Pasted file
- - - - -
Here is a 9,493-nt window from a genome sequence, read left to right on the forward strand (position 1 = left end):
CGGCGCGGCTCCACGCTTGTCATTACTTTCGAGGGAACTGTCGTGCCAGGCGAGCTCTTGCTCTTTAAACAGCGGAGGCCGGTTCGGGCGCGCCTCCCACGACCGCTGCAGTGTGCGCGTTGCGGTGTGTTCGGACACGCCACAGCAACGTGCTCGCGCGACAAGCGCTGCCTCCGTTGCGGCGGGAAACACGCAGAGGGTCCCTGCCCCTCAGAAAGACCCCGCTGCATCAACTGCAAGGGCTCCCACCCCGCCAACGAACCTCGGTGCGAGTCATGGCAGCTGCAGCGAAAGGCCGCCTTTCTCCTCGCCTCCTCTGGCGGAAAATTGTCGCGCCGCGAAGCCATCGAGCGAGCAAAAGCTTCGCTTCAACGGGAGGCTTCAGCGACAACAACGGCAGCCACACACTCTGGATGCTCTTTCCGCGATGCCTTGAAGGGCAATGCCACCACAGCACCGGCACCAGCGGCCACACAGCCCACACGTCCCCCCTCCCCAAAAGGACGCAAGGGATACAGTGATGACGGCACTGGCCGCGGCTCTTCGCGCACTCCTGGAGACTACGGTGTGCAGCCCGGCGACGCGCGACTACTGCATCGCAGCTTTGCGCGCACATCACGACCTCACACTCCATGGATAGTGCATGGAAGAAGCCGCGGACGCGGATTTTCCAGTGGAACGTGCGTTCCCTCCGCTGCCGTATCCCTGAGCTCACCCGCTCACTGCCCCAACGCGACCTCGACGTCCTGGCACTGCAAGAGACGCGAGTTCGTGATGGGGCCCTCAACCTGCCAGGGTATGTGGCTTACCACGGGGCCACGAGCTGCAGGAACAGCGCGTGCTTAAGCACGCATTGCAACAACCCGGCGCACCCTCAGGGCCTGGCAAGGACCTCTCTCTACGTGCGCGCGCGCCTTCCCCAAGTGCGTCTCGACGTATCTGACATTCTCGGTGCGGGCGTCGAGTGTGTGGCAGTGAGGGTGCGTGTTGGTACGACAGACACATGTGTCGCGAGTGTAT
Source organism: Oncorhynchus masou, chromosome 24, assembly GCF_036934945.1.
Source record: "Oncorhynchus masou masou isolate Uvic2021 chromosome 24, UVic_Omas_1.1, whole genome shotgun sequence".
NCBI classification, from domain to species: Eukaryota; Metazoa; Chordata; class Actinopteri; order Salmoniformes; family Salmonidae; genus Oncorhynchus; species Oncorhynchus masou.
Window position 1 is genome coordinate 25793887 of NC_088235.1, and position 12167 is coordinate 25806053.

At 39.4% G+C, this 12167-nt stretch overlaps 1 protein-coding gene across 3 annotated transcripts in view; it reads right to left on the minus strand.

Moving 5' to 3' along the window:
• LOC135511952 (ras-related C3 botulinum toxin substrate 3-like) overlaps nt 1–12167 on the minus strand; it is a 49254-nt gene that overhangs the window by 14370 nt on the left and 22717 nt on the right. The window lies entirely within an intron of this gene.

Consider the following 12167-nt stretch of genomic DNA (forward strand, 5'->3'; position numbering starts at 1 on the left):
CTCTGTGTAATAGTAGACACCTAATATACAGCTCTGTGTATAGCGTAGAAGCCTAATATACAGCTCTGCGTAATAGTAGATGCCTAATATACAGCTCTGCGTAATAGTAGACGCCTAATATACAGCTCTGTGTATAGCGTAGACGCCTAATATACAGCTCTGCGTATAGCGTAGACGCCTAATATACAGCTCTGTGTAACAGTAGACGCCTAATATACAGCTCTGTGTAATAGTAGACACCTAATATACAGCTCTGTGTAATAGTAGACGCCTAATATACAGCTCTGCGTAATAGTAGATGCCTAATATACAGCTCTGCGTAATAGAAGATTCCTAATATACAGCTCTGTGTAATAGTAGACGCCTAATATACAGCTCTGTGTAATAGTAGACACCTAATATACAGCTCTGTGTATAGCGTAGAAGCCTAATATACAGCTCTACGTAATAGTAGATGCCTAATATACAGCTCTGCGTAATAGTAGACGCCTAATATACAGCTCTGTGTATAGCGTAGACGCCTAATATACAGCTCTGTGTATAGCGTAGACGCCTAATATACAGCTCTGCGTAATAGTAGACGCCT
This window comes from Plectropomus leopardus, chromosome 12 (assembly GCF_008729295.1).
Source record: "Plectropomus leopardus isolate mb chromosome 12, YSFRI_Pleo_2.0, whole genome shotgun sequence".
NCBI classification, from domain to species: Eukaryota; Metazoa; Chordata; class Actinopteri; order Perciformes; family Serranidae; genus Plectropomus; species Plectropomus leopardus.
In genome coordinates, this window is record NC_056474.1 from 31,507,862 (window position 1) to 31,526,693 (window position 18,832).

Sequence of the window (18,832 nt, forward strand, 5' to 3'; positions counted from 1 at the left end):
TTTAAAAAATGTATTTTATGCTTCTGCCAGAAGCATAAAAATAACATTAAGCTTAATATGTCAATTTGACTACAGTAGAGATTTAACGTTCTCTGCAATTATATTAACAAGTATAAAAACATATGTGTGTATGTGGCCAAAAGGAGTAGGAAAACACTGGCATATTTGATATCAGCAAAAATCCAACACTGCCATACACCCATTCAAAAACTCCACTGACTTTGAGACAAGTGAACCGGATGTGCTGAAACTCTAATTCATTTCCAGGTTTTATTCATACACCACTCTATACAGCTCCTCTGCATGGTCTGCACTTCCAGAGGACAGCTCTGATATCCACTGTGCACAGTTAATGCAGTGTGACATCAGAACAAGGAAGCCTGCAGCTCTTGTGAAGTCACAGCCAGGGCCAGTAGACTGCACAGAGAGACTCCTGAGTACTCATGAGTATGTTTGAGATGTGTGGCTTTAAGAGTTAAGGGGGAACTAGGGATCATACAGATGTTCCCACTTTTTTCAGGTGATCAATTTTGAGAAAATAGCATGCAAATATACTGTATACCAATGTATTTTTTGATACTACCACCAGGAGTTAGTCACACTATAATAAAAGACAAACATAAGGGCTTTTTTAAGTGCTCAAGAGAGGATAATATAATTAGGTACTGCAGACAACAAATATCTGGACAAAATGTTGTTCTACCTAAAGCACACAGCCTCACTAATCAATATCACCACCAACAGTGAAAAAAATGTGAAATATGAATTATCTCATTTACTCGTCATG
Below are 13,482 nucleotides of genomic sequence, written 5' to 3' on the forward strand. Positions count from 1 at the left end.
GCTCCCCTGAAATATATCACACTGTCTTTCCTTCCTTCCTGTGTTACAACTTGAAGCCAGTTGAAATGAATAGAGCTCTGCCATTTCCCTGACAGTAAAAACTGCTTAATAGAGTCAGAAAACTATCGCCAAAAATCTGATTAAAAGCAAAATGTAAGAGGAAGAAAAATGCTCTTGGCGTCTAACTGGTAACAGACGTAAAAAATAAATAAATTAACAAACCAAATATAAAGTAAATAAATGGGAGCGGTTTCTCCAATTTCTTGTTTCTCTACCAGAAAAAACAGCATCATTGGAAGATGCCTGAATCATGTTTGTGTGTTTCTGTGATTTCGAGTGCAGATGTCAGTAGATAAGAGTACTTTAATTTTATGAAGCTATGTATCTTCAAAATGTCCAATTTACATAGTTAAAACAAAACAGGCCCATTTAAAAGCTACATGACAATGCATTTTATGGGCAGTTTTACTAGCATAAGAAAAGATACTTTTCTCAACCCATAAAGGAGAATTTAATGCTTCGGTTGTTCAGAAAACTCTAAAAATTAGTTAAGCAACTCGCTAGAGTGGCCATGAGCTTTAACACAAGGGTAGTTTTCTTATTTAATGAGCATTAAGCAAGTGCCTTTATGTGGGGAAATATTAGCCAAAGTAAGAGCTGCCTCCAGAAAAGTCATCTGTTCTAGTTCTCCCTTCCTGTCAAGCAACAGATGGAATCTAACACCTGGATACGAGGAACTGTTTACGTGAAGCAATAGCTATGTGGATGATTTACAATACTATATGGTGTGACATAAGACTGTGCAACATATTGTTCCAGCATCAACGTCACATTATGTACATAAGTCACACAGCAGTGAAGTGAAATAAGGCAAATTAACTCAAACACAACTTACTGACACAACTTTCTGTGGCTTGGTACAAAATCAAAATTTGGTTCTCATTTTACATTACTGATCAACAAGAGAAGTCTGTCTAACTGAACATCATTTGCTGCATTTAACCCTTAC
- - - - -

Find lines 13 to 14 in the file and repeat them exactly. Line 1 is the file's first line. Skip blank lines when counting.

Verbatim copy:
Source record: "Plectropomus leopardus isolate mb chromosome 12, YSFRI_Pleo_2.0, whole genome shotgun sequence".
NCBI classification, from domain to species: Eukaryota; Metazoa; Chordata; class Actinopteri; order Perciformes; family Serranidae; genus Plectropomus; species Plectropomus leopardus.